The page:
Best Audiobooks for Truckers 2016: Mystery & Thriller

Winter is over, which means it’s now construction season here in Minnesota. So, we’ve decided to bring the Best Audiobooks of 2016 post back to get you through the bumper-to-bumper congestion. This week’s list is bound to keep you on the edge of your driver’s seat since the genre is mystery and thriller.

The List:

Rogue Lawyer, by John Grisham

Sebastian Rudd is not your typical street lawyer. He works out of a customized bulletproof van, complete with Wi-Fi, a bar, a small fridge, fine leather chairs, a hidden gun compartment, and a heavily armed driver. He has no firm, no partners, no associates, and only one employee, his driver, who’s also his bodyguard, law clerk, confidant, and golf caddy. He lives alone in a small but extremely safe penthouse apartment, and his primary piece of furniture is a vintage pool table. He drinks small-batch bourbon and carries a gun.

Sebastian defends people other lawyers won’t go near: a drug-addled, tattooed kid rumored to be in a satanic cult, who is accused of molesting and murdering two little girls; a vicious crime lord on death row; a homeowner arrested for shooting at a SWAT team that mistakenly invaded his house.  Why these clients? Because he believes everyone is entitled to a fair trial, even if he, Sebastian, has to cheat to secure one. He hates injustice, doesn’t like insurance companies, banks, or big corporations; he distrusts all levels of government and laughs at the justice system’s notions of ethical behavior.

The Girl on the Train, by Paula Hawkins

EVERY DAY THE SAME
Rachel takes the same commuter train every morning and night. Every day she rattles down the track, flashes past a stretch of cozy suburban homes, and stops at the signal that allows her to daily watch the same couple breakfasting on their deck. She’s even started to feel like she knows them. Jess and Jason, she calls them. Their life—as she sees it—is perfect. Not unlike the life she recently lost.

UNTIL TODAY
And then she sees something shocking. It’s only a minute until the train moves on, but it’s enough. Now everything’s changed. Unable to keep it to herself, Rachel goes to the police. But is she really as unreliable as they say? Soon she is deeply entangled not only in the investigation but in the lives of everyone involved. Has she done more harm than good?

The Kind Worth Killing, by Peter Swanson

In a tantalizing set-up reminiscent of Patricia Highsmith’s classic Strangers on a Train… On a night flight from London to Boston, Ted Severson meets the stunning and mysterious Lily Kintner. Sharing one too many martinis, the strangers begin to play a game of truth, revealing very intimate details about themselves. Ted talks about his marriage that’s going stale and his wife Miranda, who he’s sure is cheating on him. Ted and his wife were a mismatch from the start—he the rich businessman, she the artistic free spirit—a contrast that once inflamed their passion, but has now become a cliché.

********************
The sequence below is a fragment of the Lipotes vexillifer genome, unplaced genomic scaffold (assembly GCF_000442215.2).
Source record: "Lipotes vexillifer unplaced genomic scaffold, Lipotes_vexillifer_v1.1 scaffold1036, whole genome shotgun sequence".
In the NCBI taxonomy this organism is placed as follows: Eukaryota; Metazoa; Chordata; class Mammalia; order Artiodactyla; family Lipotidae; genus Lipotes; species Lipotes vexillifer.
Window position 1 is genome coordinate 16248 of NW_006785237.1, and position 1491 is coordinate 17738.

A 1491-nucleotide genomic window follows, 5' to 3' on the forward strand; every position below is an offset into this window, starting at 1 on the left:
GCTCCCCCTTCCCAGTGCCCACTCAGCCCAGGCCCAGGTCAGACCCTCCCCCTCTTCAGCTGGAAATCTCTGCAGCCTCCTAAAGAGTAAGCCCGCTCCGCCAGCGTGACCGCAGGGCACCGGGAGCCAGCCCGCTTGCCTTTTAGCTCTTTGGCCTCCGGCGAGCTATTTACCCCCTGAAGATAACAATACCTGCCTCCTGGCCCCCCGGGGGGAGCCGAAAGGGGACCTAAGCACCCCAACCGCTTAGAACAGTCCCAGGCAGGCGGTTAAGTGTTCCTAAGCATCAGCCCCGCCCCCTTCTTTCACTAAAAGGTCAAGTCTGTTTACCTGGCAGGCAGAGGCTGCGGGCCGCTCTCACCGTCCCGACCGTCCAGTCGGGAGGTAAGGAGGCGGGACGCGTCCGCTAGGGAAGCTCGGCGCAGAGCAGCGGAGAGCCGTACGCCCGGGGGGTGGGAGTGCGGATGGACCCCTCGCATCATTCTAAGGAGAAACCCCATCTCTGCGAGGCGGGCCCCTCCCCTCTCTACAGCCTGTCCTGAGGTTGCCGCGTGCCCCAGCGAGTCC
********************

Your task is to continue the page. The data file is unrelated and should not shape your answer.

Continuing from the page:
But their game turns a little darker when Ted jokes that he could kill Miranda for what she’s done. Lily, without missing a beat, says calmly, “I’d like to help.” After all, some people are the kind worth killing, like a lying, stinking, cheating spouse. . . .

Back in Boston, Ted and Lily’s twisted bond grows stronger as they begin to plot Miranda’s demise. But there are a few things about Lily’s past that she hasn’t shared with Ted, namely her experience in the art and craft of murder, a journey that began in her very precocious youth.

Suddenly these co-conspirators are embroiled in a chilling game of cat-and-mouse, one they both cannot survive . . . with a shrewd and very determined detective on their tail.

Nobody Walks, by Nick Herron

Tom Bettany is working at a meat processing plant in France when he gets a voicemail from an Englishwoman he doesn’t know telling him that his estranged 26-year-old son is dead—Liam Bettany fell from his London balcony, where he was smoking pot.

Now for the first time since he cut all ties years ago, Bettany returns home to London to find out the truth about his son’s death. Maybe it’s the guilt he feels about losing touch with Liam that’s gnawing at him, or maybe he’s actually put his finger on a labyrinthine plot, but either way he’ll get to the bottom of the tragedy, no matter whose feathers he has to ruffle. But more than a few people are interested to hear Bettany is back in town, from incarcerated mob bosses to those in the highest echelons of MI5. He might have thought he’d left it all behind when he first skipped town, but nobody ever really walks away.

The Whites, by Richard Price and Harry Brandt

Back in the 1990s, when Billy Graves worked in the South Bronx as part of an anti-crime unit known as the Wild Geese, he made headlines by accidentally shooting a ten-year-old boy while stopping an angel-dusted berserker in the street. Branded as a cowboy, Billy spent years in one dead-end posting after another. Now in his early forties, he is a sergeant in Manhattan Night Watch, a team of detectives that responds to all felonies from Wall Street to Harlem between one a.m. and eight a.m.

Billy’s work is mostly routine, but when Night Watch is called to the four a.m. fatal slashing of a man in Penn Station, his investigation moves beyond the usual handoff to the day shift. And when he discovers that the victim was once a suspect in an unsolved murder―a brutal case with connections to the former members of the Wild Geese―the bad old days are back in Billy’s life with a vengeance.

 

**Note: Truckers, remember that covering your ears, including ear buds in your ear, is illegal and can result in a ticket. Devices that cutoff or stifle your hearing to external noises that may warn you of something are not allowed. You must be able to hear and respond to warnings like sirens and horns.

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